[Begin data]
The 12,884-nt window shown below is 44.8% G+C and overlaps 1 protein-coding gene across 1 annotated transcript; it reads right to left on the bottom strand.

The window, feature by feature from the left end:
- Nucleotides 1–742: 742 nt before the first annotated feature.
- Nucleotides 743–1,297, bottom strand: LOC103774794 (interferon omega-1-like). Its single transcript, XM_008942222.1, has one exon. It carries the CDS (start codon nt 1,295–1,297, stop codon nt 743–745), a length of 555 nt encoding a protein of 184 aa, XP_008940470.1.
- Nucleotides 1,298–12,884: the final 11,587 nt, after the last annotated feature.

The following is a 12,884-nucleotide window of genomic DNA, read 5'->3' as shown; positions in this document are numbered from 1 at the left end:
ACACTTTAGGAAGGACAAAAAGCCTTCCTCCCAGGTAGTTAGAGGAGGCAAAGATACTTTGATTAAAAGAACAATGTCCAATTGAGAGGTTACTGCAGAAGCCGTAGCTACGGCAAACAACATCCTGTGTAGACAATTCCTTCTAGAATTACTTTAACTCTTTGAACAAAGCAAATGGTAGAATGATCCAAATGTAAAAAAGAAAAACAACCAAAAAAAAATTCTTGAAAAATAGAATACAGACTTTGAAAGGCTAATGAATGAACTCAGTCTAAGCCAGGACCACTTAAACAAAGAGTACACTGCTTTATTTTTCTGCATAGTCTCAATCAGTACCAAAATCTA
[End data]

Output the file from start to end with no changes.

The 12,884-nt window shown below is 44.8% G+C and overlaps 1 protein-coding gene across 1 annotated transcript; it reads right to left on the bottom strand.

The window, feature by feature from the left end:
- Nucleotides 1–742: 742 nt before the first annotated feature.
- Nucleotides 743–1,297, bottom strand: LOC103774794 (interferon omega-1-like). Its single transcript, XM_008942222.1, has one exon. It carries the CDS (start codon nt 1,295–1,297, stop codon nt 743–745), a length of 555 nt encoding a protein of 184 aa, XP_008940470.1.
- Nucleotides 1,298–12,884: the final 11,587 nt, after the last annotated feature.

The following is a 12,884-nucleotide window of genomic DNA, read 5'->3' as shown; positions in this document are numbered from 1 at the left end:
ACACTTTAGGAAGGACAAAAAGCCTTCCTCCCAGGTAGTTAGAGGAGGCAAAGATACTTTGATTAAAAGAACAATGTCCAATTGAGAGGTTACTGCAGAAGCCGTAGCTACGGCAAACAACATCCTGTGTAGACAATTCCTTCTAGAATTACTTTAACTCTTTGAACAAAGCAAATGGTAGAATGATCCAAATGTAAAAAAGAAAAACAACCAAAAAAAAATTCTTGAAAAATAGAATACAGACTTTGAAAGGCTAATGAATGAACTCAGTCTAAGCCAGGACCACTTAAACAAAGAGTACACTGCTTTATTTTTCTGCATAGTCTCAATCAGTACCAAAATCTA